Perhaps when we all “know” the basic outline/plot of the story, there is warrant for examining often-unasked questions. A small example: what about the fish? Genesis 1:20 clearly includes aquatic life in P’s account of creation. Why are only air and land animals mentioned in the flood narrative? Might one easy reason be the difficulty of drowning fish? A larger question: Although Noah is said to be both righteous and the best of his generation, apparently he did not warn anyone of the impending flood. He does not argue with God on behalf of the world as Abraham does in Genesis 18, on behalf of a mere two towns.
“Noah and the flood” was one of the stories acted out in the medieval English mystery plays. The majority of the scripts have been lost, but there is something interesting in what is left of Chester’s version of Noah and the flood. His wife—not named, but called “Uxor,” the Latin for “wife”—is cantankerous. Contemporary critics claim this was just for comic effect. Her contentiousness, though, has a clear reason. She does not want to enter the ark unless she can bring her friends along with her. Why should she escape and they all drown? Why indeed. Perhaps she is an ancestor of Judah’s daughter-in-law, whom he has to admit publicly is “more righteous than I” (in Genesis 38:26).
Notice one more detail. This reading is scheduled for September 11. Since 2001 that has become a date as identifiable to most US Americans as December 7 or July 4. An act of violence left thousands dead and led to a retaliatory war with more thousands killed.
What is our reaction to bad news? Did anyone take Noah seriously before the water began to rise? Or, did Noah even bother to send out a warning? What was his response to neighbors’ questioning his building project? Who is listening to rumblings about climate change?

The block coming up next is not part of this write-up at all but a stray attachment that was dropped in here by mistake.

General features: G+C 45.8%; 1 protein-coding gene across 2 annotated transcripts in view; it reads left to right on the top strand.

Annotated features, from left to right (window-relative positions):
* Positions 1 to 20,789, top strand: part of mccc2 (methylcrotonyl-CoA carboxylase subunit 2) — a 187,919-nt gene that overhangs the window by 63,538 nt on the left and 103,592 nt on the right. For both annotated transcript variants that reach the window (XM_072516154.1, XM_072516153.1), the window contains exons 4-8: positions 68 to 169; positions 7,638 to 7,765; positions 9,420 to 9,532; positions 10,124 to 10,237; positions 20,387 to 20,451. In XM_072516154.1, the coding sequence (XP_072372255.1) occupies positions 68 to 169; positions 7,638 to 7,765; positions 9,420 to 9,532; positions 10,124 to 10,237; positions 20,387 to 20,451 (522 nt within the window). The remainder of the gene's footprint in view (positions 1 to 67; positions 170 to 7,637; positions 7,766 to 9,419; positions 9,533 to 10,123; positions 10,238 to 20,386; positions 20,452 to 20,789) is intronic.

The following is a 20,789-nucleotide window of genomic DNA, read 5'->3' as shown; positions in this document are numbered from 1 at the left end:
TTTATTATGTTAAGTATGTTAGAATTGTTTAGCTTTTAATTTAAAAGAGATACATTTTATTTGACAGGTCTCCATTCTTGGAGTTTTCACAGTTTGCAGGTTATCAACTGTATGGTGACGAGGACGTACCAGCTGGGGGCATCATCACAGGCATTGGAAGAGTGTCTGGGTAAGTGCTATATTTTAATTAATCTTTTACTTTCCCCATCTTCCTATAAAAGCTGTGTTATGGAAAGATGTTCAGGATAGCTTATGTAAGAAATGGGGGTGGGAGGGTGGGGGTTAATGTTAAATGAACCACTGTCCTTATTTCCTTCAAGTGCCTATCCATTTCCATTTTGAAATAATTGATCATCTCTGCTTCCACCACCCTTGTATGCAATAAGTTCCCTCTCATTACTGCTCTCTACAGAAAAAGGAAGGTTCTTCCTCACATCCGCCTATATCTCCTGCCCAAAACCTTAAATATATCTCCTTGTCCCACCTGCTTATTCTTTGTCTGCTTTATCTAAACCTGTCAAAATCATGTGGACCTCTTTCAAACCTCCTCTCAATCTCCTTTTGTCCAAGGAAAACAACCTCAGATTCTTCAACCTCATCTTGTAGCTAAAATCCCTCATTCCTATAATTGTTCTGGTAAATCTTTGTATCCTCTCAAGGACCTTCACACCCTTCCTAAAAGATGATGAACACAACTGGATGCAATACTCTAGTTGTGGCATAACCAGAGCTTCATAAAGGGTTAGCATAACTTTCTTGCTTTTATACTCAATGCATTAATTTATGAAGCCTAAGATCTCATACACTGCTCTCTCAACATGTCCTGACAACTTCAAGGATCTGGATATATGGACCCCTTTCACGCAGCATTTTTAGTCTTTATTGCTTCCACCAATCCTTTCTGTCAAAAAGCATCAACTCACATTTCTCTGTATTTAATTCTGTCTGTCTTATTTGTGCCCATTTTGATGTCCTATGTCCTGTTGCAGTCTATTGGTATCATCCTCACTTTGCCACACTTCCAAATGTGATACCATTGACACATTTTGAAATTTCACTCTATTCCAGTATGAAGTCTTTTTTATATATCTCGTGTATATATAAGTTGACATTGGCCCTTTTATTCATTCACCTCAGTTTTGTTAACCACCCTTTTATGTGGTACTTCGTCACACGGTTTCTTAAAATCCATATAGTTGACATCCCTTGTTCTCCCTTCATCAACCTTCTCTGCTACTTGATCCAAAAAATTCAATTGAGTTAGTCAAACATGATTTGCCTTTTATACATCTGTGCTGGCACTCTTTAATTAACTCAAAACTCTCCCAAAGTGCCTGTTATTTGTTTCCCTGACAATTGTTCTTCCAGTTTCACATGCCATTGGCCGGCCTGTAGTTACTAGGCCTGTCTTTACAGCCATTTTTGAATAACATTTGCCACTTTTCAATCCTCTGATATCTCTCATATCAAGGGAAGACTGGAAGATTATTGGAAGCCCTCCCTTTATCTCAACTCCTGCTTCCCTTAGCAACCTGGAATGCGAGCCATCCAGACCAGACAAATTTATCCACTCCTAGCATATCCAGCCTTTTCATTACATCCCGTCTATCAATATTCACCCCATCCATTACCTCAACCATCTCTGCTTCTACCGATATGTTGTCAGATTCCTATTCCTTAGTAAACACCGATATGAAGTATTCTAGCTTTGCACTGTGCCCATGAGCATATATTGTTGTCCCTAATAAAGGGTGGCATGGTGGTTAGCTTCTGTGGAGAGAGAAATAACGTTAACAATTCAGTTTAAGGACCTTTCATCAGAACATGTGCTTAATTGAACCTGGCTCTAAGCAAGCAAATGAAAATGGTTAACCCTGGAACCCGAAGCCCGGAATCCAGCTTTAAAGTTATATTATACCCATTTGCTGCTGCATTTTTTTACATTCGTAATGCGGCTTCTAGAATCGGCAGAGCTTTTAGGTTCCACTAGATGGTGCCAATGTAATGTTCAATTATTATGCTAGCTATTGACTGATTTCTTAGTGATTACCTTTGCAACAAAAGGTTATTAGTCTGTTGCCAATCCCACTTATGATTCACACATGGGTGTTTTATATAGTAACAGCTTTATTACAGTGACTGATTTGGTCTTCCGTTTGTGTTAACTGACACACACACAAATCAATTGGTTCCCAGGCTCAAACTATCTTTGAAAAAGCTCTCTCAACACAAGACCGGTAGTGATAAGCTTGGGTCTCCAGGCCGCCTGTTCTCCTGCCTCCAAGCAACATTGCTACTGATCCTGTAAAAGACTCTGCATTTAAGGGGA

[A strange and troubling story is stranger and more troubling in the verses following our narrative. It has been literally thousands of years that people have been arguing about what Ham did or didn’t do to his drunken sleeping father in the tent (9:21-27). The curse on Canaan has a long and frightful history of being pretext supporting chattel slavery, or condemning homoeroticism of any stripe. J. David Pleins has a compact article worth a preacher’s time: “When myths go wrong: deconstructing the drunkenness of Noah,” Culture and Religion, 5(2004), 219-227.]
PRAYER OF THE DAY
God of promise, you set a bow in the sky to remind us that you will never
again forsake your creation. Make us ever mindful of your promise, so that
we might honor our covenant with you. We pray these things in the name
of Jesus Christ, our Savior and Lord. Amen.
Come, thou fount of every blessing ELW 807, H82 686, UMH 400, NCH 459
Creating God, your fingers trace ELW 684, H82 394, 395, NCH 462, UMH 109
Lord, dismiss us with your blessing ELW 545, H82 344,UMH 671, NCH 7
God of tempest, God of whirlwind, Carolyn Jennings